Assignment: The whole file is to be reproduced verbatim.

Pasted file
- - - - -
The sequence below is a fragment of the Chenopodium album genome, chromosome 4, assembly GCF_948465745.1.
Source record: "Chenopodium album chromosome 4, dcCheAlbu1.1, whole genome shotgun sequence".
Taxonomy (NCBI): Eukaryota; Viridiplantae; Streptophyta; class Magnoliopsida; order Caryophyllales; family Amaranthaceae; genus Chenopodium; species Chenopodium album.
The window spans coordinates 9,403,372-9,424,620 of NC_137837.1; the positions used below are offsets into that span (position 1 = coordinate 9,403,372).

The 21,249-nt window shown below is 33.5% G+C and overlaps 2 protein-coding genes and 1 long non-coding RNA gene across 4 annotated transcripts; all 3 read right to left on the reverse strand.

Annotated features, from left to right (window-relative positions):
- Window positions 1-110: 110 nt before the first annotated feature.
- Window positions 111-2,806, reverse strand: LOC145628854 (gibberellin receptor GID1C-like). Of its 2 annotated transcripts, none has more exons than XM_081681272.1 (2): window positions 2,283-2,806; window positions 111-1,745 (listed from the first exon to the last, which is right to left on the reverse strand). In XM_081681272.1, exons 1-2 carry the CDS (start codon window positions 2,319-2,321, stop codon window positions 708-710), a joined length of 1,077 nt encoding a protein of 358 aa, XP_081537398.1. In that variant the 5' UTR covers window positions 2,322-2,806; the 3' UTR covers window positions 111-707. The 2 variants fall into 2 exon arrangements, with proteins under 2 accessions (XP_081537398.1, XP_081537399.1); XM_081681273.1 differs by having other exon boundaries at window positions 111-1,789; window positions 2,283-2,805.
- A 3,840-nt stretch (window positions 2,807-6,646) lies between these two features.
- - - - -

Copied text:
The sequence below is a fragment of the Chenopodium album genome, chromosome 4, assembly GCF_948465745.1.
Source record: "Chenopodium album chromosome 4, dcCheAlbu1.1, whole genome shotgun sequence".
Taxonomy (NCBI): Eukaryota; Viridiplantae; Streptophyta; class Magnoliopsida; order Caryophyllales; family Amaranthaceae; genus Chenopodium; species Chenopodium album.
The window spans coordinates 9,403,372-9,424,620 of NC_137837.1; the positions used below are offsets into that span (position 1 = coordinate 9,403,372).

The 21,249-nt window shown below is 33.5% G+C and overlaps 2 protein-coding genes and 1 long non-coding RNA gene across 4 annotated transcripts; all 3 read right to left on the reverse strand.

Annotated features, from left to right (window-relative positions):
- Window positions 1-110: 110 nt before the first annotated feature.
- Window positions 111-2,806, reverse strand: LOC145628854 (gibberellin receptor GID1C-like). Of its 2 annotated transcripts, none has more exons than XM_081681272.1 (2): window positions 2,283-2,806; window positions 111-1,745 (listed from the first exon to the last, which is right to left on the reverse strand). In XM_081681272.1, exons 1-2 carry the CDS (start codon window positions 2,319-2,321, stop codon window positions 708-710), a joined length of 1,077 nt encoding a protein of 358 aa, XP_081537398.1. In that variant the 5' UTR covers window positions 2,322-2,806; the 3' UTR covers window positions 111-707. The 2 variants fall into 2 exon arrangements, with proteins under 2 accessions (XP_081537398.1, XP_081537399.1); XM_081681273.1 differs by having other exon boundaries at window positions 111-1,789; window positions 2,283-2,805.
- A 3,840-nt stretch (window positions 2,807-6,646) lies between these two features.